Congratulations, Omar. I’m not sure which is more exciting—passing The Babe or being awarded the Babe Ruth Award for Passing Babe Ruth.
This award is presented to the Blue Jays player who has remained a mystery to fans despite the fact that he has been on the team for a number of years.
Remember when the Blue Jays gave Dustin McGowan a three-year extension? They must have seen something they liked, but before the fans got to see it, McGowan went to the DL with plantar fasciitis in his right foot.
Let’s hope whatever it was the Blue Jays thought they saw is as good as they think it was, because McGowan is on track to be healthy next year, but with him, who knows?
The Austin Powers Man of Mystery Award goes to Dustin McGowan.
This award is presented the Blue Jays player who most excels in his first year of competition at the major league level.
Injuries forced a number of rookies to step up this year and play for an extended period of time with the Blue Jays. Adeiny Hechavarria, Anthony Gose and Moises Sierra all got some MLB experience this season, but no one rookie was able to put up outstanding numbers.
The best news for a relief pitcher is generally no news. It means they went about their business, did not cause anyone any undue stress and did it again when the manager called their number.
One rookie stepped into the bullpen this year and did just that. At just 24 years of age, Aaron Loup posted a 2.64 ERA in 33 games this season. He struck out 21 while walking just two.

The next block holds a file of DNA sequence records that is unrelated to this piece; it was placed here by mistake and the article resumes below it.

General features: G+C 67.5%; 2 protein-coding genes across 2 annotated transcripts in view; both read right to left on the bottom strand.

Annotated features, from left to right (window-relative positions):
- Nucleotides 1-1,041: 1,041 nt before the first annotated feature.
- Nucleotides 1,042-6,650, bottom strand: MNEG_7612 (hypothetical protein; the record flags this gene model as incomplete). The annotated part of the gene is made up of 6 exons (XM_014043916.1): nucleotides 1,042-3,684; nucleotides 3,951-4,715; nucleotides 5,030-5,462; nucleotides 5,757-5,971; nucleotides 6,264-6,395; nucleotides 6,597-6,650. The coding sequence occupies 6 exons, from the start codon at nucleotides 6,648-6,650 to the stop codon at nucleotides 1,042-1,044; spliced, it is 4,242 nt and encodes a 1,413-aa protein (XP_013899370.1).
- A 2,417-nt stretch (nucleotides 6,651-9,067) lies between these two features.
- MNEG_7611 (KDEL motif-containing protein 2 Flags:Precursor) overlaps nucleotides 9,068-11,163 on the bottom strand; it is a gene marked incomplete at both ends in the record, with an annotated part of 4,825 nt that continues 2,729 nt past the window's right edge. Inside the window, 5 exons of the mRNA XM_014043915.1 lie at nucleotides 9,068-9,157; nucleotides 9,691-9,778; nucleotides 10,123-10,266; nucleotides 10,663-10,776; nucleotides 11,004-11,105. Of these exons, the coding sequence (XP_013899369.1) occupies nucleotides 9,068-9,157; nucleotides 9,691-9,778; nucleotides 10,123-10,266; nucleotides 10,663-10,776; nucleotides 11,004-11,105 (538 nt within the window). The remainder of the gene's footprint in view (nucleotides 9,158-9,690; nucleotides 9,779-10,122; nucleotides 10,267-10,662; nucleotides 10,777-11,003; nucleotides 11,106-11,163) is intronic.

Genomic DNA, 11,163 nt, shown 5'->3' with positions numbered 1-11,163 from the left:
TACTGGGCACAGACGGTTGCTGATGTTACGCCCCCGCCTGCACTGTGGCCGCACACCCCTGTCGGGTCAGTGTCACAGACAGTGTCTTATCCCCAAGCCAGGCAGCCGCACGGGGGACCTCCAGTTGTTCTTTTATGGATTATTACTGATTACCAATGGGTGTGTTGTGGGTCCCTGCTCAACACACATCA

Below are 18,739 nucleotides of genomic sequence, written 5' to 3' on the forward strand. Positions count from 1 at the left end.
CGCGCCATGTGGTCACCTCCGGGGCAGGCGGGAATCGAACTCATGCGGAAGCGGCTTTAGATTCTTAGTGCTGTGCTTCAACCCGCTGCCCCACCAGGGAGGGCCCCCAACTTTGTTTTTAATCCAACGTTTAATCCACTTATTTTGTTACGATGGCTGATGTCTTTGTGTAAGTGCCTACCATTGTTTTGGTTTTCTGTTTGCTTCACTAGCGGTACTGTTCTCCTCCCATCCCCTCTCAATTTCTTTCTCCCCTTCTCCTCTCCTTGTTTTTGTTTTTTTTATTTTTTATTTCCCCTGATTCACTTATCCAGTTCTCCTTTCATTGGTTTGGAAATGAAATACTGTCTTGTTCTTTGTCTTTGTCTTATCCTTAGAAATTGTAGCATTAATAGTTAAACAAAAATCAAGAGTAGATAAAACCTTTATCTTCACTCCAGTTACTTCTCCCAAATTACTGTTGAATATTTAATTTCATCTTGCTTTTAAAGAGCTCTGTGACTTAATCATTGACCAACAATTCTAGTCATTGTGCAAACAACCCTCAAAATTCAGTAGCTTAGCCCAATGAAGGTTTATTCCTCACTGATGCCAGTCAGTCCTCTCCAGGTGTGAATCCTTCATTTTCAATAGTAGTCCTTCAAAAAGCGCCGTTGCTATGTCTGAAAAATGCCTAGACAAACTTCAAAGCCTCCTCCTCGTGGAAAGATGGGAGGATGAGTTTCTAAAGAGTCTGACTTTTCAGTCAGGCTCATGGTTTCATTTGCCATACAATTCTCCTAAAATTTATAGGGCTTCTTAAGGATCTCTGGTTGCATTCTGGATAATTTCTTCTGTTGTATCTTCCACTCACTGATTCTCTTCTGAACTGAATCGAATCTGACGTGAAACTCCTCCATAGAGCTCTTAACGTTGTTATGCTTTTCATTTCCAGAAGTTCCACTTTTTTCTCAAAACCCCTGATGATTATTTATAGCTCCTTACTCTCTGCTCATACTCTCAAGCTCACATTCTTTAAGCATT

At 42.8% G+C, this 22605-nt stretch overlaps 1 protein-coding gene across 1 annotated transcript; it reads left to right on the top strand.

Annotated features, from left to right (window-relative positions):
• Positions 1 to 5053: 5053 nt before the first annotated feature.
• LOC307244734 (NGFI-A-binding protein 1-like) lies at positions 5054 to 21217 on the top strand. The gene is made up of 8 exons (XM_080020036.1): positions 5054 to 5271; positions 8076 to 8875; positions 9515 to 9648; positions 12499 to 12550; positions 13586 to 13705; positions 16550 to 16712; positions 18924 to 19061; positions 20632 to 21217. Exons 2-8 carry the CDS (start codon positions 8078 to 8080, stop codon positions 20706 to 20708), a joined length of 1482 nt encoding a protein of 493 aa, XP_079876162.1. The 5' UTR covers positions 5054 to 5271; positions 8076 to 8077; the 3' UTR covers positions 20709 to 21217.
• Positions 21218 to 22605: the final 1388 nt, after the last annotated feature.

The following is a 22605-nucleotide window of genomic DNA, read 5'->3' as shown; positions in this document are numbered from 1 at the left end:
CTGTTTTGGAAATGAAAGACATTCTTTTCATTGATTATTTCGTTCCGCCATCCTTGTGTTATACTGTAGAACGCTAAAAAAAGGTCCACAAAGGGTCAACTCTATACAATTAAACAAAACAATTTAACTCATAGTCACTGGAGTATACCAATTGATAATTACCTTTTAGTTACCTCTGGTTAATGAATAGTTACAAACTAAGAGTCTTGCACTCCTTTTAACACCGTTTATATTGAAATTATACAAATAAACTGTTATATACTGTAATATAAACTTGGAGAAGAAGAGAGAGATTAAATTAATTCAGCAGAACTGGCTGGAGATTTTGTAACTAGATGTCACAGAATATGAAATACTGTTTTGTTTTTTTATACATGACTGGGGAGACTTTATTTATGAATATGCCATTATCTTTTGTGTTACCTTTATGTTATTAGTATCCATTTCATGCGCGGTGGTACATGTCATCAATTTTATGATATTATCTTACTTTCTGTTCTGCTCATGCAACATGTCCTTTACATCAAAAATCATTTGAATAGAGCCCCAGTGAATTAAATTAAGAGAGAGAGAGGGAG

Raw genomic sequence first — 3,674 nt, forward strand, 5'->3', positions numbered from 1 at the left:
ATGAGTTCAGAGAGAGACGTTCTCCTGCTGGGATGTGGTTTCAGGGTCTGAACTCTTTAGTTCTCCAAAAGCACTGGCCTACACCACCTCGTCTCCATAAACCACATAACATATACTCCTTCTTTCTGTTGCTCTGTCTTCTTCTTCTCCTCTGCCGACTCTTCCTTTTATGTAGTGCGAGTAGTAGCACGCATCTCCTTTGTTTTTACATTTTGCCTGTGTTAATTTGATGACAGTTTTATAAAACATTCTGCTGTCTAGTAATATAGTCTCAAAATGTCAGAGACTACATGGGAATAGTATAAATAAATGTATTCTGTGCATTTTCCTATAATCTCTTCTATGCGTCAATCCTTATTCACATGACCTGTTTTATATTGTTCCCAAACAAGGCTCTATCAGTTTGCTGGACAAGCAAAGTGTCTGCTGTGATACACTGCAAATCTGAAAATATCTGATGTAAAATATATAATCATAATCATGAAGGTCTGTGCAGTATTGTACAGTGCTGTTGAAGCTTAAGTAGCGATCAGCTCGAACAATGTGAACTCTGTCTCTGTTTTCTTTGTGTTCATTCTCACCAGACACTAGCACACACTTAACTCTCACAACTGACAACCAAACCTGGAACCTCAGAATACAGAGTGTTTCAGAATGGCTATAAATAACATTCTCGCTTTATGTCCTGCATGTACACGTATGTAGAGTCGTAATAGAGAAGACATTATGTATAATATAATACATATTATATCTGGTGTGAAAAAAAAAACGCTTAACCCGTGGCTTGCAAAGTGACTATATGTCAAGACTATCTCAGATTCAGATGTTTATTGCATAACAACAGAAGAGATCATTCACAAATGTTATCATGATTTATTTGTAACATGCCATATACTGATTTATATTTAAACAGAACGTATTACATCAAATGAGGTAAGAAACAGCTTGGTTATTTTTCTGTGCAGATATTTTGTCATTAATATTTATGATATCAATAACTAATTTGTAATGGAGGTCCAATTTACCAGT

Loup was called up straight from Double-A New Hampshire and proved he was capable of pitching at the MLB level right away. Although there was stiff competition, this year’s Rookie of the Year award goes to Aaron Loup.
This award is presented to the Blue Jays player who has shown the most improvement in their on-field production in all aspects of the game.
In 2011, the Blue Jays acquired a struggling outfielder from the St. Louis Cardinals who was supposed to be able to produce in a new city. The old “change of scenery” was supposed to light a fire under his bat, but it barely sparked in 2011.
He hit .173 with just 13 extra base hits after arriving in Toronto in 2011, but the Blue Jays brass did not give up on him. In 2012 he hit .223/.289/.399 with 22 home runs. Decent improvement, but where he really made strides was in the field.
Manning center field for an MLB club is no easy task, but he did it with relative ease. He made numerous highlight-reel catches and endeared himself to fans with his range in the outfield.
The Most Improved Player Award goes to Colby Rasmus.
This award is presented to the Blue Jays player judged most valuable to his team.
Edwin Encarnacion’s offensive explosion this year came about of absolutely nowhere.
A lot of critics said that he was afforded a luxury of batting in the same lineup as slugger Jose Bautista and that his production was directly tied to Jose’s.
When Bautista went down with a wrist injury, Encarnacion kept on trucking en route to a .280 batting average, a career-high .384 OBP, 42 home runs, and broke the 100 RBI plateau for the first time in his career.
It was a career year for Encarnacion, and he was rewarded mid-year with a three-year, $27 million contract extension. It appears the job security did not go to his head, either, as he continued to produce, well after he signed his contract and his team was all but mathematically eliminated from postseason contention.
There were not a lot of bright spots on this years Toronto Blue Jays team, but one was definitely the play of Edwin Encarnacion. He is without a doubt the Toronto Blue Jays 2013 most valuable player.